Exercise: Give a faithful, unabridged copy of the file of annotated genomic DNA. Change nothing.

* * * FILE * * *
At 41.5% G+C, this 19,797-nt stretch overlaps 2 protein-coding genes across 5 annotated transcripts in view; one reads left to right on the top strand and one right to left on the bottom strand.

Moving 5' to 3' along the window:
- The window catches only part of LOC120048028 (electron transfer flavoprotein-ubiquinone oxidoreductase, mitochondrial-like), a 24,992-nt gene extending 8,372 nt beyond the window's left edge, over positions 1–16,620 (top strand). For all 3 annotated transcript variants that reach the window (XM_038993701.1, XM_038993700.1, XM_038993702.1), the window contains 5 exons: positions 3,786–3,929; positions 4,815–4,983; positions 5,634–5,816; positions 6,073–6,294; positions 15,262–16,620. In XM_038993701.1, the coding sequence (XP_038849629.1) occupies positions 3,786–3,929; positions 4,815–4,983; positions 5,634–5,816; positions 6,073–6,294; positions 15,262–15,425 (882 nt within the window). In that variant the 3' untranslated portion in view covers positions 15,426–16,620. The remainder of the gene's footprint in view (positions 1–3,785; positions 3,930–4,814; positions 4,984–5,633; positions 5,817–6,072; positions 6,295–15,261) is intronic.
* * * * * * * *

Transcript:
At 41.5% G+C, this 19,797-nt stretch overlaps 2 protein-coding genes across 5 annotated transcripts in view; one reads left to right on the top strand and one right to left on the bottom strand.

Moving 5' to 3' along the window:
- The window catches only part of LOC120048028 (electron transfer flavoprotein-ubiquinone oxidoreductase, mitochondrial-like), a 24,992-nt gene extending 8,372 nt beyond the window's left edge, over positions 1–16,620 (top strand). For all 3 annotated transcript variants that reach the window (XM_038993701.1, XM_038993700.1, XM_038993702.1), the window contains 5 exons: positions 3,786–3,929; positions 4,815–4,983; positions 5,634–5,816; positions 6,073–6,294; positions 15,262–16,620. In XM_038993701.1, the coding sequence (XP_038849629.1) occupies positions 3,786–3,929; positions 4,815–4,983; positions 5,634–5,816; positions 6,073–6,294; positions 15,262–15,425 (882 nt within the window). In that variant the 3' untranslated portion in view covers positions 15,426–16,620. The remainder of the gene's footprint in view (positions 1–3,785; positions 3,930–4,814; positions 4,984–5,633; positions 5,817–6,072; positions 6,295–15,261) is intronic.